Why does post or pre incremenent or decrement does not work inside a sizeof operator?

Discussion in 'C Programming' started by Tarun, Jul 14, 2005.

  1. Tarun

    Tarun Guest

    Hi All,
    I have written the following prog.

    int main()
    {
    int val = 4;
    printf("size of val = %d, val = %d",sizeof(++val),val);
    }
    output: size of val = 2, val = 4
    The output expected was : size of val = 2, val = 5

    Can somebody explain why?

    Thanks in advance

    Regards
    Tarun
    Tarun, Jul 14, 2005
    #1
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  2. In article <>,
    Tarun <> wrote:
    >I have written the following prog.


    >int main()
    >{
    > int val = 4;
    > printf("size of val = %d, val = %d",sizeof(++val),val);
    >}


    >output: size of val = 2, val = 4
    >The output expected was : size of val = 2, val = 5


    >Can somebody explain why?


    The order of evaluation of parameters to a function is
    undefined in the standard. It is legal (and not uncommon)
    that the last parameter, val, would be evaluated before
    the next-to-last parameter, ++val .

    The operation of ++val and val++ is defined in terms of
    "sequence points": the increment takes place -sometime- between
    the beginning of the sequence point and the end, with it being
    undefined as to exactly when. If you attempt to use the same
    variable within the same sequence point, it isn't defined as to
    whether you will get the old or new value for the other
    references -- it isn't even certain that you will always get
    the same order for the same compiler (as compilers are allowed
    to apply optimizations within sequence points.)

    As a rough approximation, sequence points are usually present
    at the beginning and end of expressions, but within expressions
    only && and || force sequence points (and possibly the ','
    sequencing operator... I use that so seldom that I
    would have to look up it's properties to be sure.)
    --
    Any sufficiently advanced bug is indistinguishable from a feature.
    -- Rich Kulawiec
    Walter Roberson, Jul 14, 2005
    #2
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  3. Tarun

    Jirka Klaue Guest

    Walter Roberson:
    > Tarun:
    >
    >> int main()
    >> {
    >> int val = 4;
    >> printf("size of val = %d, val = %d",sizeof(++val),val);
    >> }

    >
    >> output: size of val = 2, val = 4
    >> The output expected was : size of val = 2, val = 5

    >
    > The order of evaluation of parameters to a function is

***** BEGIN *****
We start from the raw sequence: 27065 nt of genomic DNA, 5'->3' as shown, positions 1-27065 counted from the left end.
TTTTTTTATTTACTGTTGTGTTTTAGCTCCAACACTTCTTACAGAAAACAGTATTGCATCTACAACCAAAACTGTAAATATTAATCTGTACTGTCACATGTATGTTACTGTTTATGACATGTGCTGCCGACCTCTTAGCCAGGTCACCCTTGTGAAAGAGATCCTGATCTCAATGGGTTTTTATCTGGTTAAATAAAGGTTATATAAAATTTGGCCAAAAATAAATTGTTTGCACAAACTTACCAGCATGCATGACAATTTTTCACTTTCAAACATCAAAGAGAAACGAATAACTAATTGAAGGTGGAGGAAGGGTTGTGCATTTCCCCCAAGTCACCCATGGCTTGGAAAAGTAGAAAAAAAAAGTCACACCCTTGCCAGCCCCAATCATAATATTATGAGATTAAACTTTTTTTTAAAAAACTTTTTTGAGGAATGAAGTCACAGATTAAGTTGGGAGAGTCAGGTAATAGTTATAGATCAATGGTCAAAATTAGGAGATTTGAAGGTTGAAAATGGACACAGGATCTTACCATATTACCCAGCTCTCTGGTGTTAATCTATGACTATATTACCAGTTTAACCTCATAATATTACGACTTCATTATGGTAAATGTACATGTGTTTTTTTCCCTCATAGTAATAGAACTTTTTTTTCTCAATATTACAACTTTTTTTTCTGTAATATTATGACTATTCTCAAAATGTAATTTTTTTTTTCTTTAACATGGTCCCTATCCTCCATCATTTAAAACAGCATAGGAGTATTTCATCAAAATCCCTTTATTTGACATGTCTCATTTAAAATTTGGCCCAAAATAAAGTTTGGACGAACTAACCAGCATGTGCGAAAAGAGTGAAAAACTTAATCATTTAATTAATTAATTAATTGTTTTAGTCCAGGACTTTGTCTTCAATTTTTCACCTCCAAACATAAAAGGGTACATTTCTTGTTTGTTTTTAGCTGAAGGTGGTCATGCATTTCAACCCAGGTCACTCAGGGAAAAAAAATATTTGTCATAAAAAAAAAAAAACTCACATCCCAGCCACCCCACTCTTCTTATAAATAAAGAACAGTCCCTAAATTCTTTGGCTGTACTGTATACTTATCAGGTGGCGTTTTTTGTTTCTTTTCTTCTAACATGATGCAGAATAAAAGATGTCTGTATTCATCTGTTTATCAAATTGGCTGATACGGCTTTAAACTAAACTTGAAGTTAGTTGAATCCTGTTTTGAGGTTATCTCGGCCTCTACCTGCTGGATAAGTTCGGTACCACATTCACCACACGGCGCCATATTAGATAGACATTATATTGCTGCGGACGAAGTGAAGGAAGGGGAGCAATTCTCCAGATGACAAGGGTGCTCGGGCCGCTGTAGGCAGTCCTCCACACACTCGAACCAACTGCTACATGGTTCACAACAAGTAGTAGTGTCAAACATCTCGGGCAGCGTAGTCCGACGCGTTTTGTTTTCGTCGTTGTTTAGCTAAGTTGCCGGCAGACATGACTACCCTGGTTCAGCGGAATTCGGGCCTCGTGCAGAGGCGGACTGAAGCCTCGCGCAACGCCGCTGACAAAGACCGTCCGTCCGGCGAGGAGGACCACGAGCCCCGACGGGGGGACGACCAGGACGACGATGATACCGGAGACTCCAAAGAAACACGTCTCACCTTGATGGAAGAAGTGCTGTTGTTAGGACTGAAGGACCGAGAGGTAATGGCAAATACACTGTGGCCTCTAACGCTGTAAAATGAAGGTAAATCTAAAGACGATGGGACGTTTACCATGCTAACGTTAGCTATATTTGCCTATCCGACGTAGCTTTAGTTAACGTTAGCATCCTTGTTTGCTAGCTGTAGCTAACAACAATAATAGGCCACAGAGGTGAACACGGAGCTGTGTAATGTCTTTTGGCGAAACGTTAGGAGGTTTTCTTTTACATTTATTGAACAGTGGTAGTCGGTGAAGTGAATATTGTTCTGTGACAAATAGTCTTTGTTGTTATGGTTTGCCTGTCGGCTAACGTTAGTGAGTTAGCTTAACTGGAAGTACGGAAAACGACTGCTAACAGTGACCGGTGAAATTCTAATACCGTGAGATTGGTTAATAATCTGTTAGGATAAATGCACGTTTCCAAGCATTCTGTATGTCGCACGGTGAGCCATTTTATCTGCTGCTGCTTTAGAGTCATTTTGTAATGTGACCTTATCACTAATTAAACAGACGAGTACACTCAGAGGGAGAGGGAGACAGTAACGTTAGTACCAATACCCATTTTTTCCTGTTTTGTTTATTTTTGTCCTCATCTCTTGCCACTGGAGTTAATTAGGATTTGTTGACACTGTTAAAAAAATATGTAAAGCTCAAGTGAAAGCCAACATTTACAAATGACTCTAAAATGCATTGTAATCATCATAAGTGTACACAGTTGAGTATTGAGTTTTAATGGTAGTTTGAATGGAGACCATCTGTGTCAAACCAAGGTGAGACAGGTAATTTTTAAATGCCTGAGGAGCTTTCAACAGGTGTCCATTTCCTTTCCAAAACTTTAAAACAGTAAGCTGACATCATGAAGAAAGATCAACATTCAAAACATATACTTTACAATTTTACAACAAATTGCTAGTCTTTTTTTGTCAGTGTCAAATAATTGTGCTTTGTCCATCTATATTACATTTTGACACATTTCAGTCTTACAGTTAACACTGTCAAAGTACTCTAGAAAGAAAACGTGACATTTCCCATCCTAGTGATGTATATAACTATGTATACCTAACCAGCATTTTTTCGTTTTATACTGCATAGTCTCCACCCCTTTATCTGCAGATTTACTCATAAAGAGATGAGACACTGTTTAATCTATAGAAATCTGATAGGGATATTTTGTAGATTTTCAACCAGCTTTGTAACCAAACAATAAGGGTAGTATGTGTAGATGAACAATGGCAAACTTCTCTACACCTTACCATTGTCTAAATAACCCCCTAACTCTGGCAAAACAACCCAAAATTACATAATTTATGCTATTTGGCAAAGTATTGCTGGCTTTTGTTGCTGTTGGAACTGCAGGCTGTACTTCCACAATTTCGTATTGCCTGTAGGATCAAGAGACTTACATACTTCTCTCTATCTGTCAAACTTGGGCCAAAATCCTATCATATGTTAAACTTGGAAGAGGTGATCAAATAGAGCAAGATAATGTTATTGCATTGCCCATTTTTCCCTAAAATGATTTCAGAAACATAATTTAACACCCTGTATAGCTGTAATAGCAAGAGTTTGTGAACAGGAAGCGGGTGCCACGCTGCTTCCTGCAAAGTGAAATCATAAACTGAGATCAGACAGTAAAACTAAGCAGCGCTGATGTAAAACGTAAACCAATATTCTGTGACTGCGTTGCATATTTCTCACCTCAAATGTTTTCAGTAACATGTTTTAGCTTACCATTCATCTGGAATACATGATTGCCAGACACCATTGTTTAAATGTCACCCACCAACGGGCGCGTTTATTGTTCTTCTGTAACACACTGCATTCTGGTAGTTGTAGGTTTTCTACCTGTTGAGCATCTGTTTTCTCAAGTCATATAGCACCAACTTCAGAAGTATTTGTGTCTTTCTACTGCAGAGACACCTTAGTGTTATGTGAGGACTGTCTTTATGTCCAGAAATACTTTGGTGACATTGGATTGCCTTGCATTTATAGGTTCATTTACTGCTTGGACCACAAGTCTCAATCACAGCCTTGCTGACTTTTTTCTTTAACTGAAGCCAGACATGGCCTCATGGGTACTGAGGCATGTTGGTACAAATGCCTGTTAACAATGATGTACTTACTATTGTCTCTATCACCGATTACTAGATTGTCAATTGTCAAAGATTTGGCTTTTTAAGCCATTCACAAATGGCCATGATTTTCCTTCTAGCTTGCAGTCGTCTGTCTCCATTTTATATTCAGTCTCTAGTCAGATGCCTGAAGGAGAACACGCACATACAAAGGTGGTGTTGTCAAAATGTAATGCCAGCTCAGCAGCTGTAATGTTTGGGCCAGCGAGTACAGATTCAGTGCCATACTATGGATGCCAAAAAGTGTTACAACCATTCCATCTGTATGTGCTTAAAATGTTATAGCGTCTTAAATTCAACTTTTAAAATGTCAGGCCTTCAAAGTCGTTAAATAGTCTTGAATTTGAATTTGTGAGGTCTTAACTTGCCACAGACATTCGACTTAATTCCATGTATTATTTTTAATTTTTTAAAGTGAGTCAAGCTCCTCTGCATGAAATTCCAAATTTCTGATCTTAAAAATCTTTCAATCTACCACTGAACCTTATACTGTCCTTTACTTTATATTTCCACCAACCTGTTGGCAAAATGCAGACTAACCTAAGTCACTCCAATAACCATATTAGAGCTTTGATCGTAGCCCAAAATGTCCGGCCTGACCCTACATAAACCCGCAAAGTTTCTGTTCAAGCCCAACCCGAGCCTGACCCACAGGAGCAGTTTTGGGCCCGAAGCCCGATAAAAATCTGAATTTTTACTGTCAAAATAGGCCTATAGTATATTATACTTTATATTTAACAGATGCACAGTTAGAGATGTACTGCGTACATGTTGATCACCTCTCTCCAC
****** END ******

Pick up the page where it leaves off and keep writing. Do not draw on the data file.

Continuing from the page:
> undefined in the standard. It is legal (and not uncommon)
    > that the last parameter, val, would be evaluated before
    > the next-to-last parameter, ++val .


    That's true but unrelated to the code above. ;-)
    The operand of sizeof is evaluated only in terms of its type.

    Jirka
    Jirka Klaue, Jul 14, 2005
    #3
  4. Tarun

    pete Guest

    Walter Roberson wrote:
    >
    > In article <>,
    > Tarun <> wrote:
    > >I have written the following prog.

    >
    > >int main()
    > >{
    > > int val = 4;
    > > printf("size of val = %d, val = %d",sizeof(++val),val);
    > >}

    >
    > >output: size of val = 2, val = 4
    > >The output expected was : size of val = 2, val = 5

    >
    > >Can somebody explain why?

    >
    > The order of evaluation of parameters to a function is
    > undefined


    The order is called "unspecified".

    > in the standard. It is legal (and not uncommon)
    > that the last parameter, val, would be evaluated before
    > the next-to-last parameter, ++val .


    No. That's not it.
    The sizeof operator doesn't evaluate it's operand.

    /* BEGIN new.c */

    #include<stdio.h>

    int main(void)
    {
    int val = 4;

    sizeof(++val);
    sizeof(++val);
    sizeof(++val);
    sizeof(++val);
    sizeof(++val);
    sizeof(++val);
    printf("size of val = %d, val = %d",sizeof(++val),val);
    return 0;
    }

    /* END new.c */


    --
    pete
    pete, Jul 14, 2005
    #4
  5. Tarun

    Richard Bos Guest

    -cnrc.gc.ca (Walter Roberson) wrote:

    > In article <>,
    > Tarun <> wrote:
    > >I have written the following prog.

    >
    > >int main()
    > >{
    > > int val = 4;
    > > printf("size of val = %d, val = %d",sizeof(++val),val);
    > >}

    >
    > >output: size of val = 2, val = 4
    > >The output expected was : size of val = 2, val = 5

    >
    > >Can somebody explain why?


    Yes. The ISO C Standard demands it.

    > The order of evaluation of parameters to a function is
    > undefined in the standard.


    This has nothing whatsoever to do with the problem (though it _is_ true,
    and would have been a problem had the OP used any other operator than
    sizeof. For example, printf("%d, %d", 3 * ++val, val) would have had the
    problem you describe. Except that it's even worse: it's not just the
    order of evaluation that is undefined, but the entire outcome of the
    program from then on. A crash would not be out of line.)

    The real problem, if it is one, is that the Standard includes this:

    # If the type of [sizeof's] operand is a variable length array
    # type, the operand is evaluated; otherwise, the operand is not
    # evaluated and the result is an integer constant.

    Since ++val is not a VLA, it is not evaluated. It needn't be; its size
    does not depend on its value.

    Richard
    Richard Bos, Jul 14, 2005
    #5
  6. Tarun

    Tarun Guest

    Re: Why does post or pre incremenent or decrement does not work inside a sizeof operator?

    Thanks all for the comments being provided.
    Tarun, Jul 14, 2005
    #6
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